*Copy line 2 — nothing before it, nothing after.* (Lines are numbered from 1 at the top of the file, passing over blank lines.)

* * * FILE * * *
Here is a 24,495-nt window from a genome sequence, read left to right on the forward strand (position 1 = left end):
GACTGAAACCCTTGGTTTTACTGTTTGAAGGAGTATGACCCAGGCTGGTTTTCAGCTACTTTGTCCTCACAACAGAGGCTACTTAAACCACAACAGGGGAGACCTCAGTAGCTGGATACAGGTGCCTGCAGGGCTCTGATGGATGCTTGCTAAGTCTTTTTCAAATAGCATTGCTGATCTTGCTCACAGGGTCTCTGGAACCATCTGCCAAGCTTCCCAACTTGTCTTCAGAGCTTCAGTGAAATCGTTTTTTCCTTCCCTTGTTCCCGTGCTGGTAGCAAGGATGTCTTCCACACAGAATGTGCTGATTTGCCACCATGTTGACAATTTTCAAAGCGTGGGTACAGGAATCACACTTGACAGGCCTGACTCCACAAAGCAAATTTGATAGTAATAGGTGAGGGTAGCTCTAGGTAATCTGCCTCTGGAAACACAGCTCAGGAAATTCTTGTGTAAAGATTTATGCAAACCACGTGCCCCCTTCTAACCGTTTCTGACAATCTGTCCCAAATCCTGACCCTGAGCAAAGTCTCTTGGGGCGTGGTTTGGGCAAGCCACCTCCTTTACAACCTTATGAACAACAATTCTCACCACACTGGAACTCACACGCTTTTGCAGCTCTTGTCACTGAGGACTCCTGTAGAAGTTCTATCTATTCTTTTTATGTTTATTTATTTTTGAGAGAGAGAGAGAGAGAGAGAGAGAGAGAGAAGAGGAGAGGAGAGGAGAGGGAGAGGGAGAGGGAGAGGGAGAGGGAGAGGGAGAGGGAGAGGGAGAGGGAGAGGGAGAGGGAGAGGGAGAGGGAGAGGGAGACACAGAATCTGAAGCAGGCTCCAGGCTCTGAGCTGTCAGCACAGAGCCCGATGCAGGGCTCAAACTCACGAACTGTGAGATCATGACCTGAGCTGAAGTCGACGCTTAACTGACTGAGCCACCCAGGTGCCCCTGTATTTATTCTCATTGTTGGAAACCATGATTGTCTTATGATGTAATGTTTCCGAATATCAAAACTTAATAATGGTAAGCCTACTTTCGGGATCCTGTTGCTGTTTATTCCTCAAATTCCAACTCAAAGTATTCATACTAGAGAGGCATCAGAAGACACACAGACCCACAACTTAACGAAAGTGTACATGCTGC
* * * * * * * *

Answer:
GACTGAAACCCTTGGTTTTACTGTTTGAAGGAGTATGACCCAGGCTGGTTTTCAGCTACTTTGTCCTCACAACAGAGGCTACTTAAACCACAACAGGGGAGACCTCAGTAGCTGGATACAGGTGCCTGCAGGGCTCTGATGGATGCTTGCTAAGTCTTTTTCAAATAGCATTGCTGATCTTGCTCACAGGGTCTCTGGAACCATCTGCCAAGCTTCCCAACTTGTCTTCAGAGCTTCAGTGAAATCGTTTTTTCCTTCCCTTGTTCCCGTGCTGGTAGCAAGGATGTCTTCCACACAGAATGTGCTGATTTGCCACCATGTTGACAATTTTCAAAGCGTGGGTACAGGAATCACACTTGACAGGCCTGACTCCACAAAGCAAATTTGATAGTAATAGGTGAGGGTAGCTCTAGGTAATCTGCCTCTGGAAACACAGCTCAGGAAATTCTTGTGTAAAGATTTATGCAAACCACGTGCCCCCTTCTAACCGTTTCTGACAATCTGTCCCAAATCCTGACCCTGAGCAAAGTCTCTTGGGGCGTGGTTTGGGCAAGCCACCTCCTTTACAACCTTATGAACAACAATTCTCACCACACTGGAACTCACACGCTTTTGCAGCTCTTGTCACTGAGGACTCCTGTAGAAGTTCTATCTATTCTTTTTATGTTTATTTATTTTTGAGAGAGAGAGAGAGAGAGAGAGAGAGAGAGAAGAGGAGAGGAGAGGAGAGGGAGAGGGAGAGGGAGAGGGAGAGGGAGAGGGAGAGGGAGAGGGAGAGGGAGAGGGAGAGGGAGAGGGAGAGGGAGAGGGAGACACAGAATCTGAAGCAGGCTCCAGGCTCTGAGCTGTCAGCACAGAGCCCGATGCAGGGCTCAAACTCACGAACTGTGAGATCATGACCTGAGCTGAAGTCGACGCTTAACTGACTGAGCCACCCAGGTGCCCCTGTATTTATTCTCATTGTTGGAAACCATGATTGTCTTATGATGTAATGTTTCCGAATATCAAAACTTAATAATGGTAAGCCTACTTTCGGGATCCTGTTGCTGTTTATTCCTCAAATTCCAACTCAAAGTATTCATACTAGAGAGGCATCAGAAGACACACAGACCCACAACTTAACGAAAGTGTACATGCTGC